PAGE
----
Page:Paine--Lost ships and lonely seas.djvu/158

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consented, providing he went out in the daytime and stayed well inside the bay.

After several fishing trips, Woodard sauntered down to the beach in the dusk as though to overhaul the canoe for an early start next morning. The villagers had ceased to watch his movements. The proa rode at anchor only a few yards away, where the channel ran close to a steep bank. The pirates were lounging on deck and in the cabin, and none of them happened to glance in the direction of the canoe. Woodard waited a little, and slid the canoe into the quiet water. As silent as a drifting leaf it moved away with the tide, while he lay in the bottom with a fishing-line over the side as a pretext if he should be hailed from the proa.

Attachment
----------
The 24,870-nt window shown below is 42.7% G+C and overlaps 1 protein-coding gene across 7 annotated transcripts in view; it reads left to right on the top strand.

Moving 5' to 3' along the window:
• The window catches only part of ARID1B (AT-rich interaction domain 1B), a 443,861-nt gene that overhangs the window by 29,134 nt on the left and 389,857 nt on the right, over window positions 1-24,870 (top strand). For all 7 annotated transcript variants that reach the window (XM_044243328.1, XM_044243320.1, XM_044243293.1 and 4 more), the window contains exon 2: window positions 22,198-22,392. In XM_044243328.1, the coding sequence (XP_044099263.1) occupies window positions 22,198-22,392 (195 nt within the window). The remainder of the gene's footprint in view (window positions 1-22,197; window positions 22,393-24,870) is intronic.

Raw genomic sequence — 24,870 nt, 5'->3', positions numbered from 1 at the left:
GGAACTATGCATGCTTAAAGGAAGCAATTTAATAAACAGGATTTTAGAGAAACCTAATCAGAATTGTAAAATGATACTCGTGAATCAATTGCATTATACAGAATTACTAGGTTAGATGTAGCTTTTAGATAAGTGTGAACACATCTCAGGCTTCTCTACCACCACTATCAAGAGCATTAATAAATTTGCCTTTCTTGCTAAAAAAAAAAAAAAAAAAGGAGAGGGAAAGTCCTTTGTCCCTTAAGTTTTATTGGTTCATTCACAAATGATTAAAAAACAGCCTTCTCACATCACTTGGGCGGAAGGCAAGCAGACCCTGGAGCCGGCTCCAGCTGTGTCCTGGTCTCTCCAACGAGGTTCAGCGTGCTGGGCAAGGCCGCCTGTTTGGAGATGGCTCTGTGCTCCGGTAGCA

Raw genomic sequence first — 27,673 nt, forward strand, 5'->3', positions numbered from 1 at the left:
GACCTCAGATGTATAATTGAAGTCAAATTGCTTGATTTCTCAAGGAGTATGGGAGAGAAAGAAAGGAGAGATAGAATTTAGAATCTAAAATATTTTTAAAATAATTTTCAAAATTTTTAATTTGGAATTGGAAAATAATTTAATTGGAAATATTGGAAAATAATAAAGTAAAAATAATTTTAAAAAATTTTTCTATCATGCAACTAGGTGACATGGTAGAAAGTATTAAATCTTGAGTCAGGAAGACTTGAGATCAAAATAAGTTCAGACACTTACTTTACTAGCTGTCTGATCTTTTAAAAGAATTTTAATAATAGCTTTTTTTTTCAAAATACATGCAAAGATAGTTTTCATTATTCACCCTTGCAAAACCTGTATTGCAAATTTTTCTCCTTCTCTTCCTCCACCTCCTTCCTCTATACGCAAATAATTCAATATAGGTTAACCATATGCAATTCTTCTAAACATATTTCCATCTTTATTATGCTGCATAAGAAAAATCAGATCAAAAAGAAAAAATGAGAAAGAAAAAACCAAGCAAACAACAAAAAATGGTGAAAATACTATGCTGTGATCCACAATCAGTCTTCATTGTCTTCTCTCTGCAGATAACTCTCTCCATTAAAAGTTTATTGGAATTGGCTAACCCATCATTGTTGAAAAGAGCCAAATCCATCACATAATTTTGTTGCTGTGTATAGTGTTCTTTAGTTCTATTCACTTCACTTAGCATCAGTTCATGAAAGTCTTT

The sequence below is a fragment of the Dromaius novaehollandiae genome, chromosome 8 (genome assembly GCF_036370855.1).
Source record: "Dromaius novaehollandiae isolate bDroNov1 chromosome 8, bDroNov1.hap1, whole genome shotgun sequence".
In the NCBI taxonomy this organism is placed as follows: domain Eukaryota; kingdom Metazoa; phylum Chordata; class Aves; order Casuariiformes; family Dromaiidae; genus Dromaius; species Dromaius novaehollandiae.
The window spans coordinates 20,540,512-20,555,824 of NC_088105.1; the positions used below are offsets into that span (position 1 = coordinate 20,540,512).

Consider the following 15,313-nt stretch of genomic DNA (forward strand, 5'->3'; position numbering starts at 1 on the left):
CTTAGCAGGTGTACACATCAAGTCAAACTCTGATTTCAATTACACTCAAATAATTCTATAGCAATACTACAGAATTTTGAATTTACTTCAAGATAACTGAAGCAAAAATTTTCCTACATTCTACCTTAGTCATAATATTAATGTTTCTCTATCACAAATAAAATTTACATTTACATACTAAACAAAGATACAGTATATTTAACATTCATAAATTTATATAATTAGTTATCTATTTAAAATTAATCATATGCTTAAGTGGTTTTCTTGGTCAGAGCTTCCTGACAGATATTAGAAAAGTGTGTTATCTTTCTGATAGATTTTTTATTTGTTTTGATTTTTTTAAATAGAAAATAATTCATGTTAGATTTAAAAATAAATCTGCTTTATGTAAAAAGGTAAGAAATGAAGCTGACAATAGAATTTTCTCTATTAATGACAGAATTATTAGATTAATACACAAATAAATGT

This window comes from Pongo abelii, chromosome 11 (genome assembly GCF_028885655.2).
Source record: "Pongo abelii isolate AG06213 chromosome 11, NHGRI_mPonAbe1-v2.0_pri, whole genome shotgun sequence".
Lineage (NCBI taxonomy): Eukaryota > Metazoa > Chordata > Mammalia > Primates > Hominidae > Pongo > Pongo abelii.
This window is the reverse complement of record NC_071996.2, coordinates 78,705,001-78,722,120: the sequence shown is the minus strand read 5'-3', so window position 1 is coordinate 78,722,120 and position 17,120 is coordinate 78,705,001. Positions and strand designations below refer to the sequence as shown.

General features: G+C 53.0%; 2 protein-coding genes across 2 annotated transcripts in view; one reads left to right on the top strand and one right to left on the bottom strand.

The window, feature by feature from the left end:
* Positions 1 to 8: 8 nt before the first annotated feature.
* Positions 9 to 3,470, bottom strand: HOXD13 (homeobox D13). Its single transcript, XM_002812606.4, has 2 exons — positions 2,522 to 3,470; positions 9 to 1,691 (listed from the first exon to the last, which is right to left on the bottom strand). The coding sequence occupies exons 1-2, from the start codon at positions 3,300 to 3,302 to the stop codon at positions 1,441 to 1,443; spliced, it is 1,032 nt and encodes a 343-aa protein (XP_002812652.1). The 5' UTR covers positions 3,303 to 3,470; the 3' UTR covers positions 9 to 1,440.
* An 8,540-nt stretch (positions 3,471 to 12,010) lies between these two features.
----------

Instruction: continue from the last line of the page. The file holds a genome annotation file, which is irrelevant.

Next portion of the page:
Unobserved, he landed at another beach, where his comrades awaited him. They embarked, and stole out of the bay with food and water to last them several days. At last they were bound for Macassar and again ready to defy the devil and the deep sea. For three days they held on their way and began to think the luck had turned when a small proa tacked out from the land and overtook the canoe. Woodard recognized the crew as acquaintances of his from Tomboa, and frankly told them where he was going. They commanded him to fetch his men aboard the proa, and they would be given up to the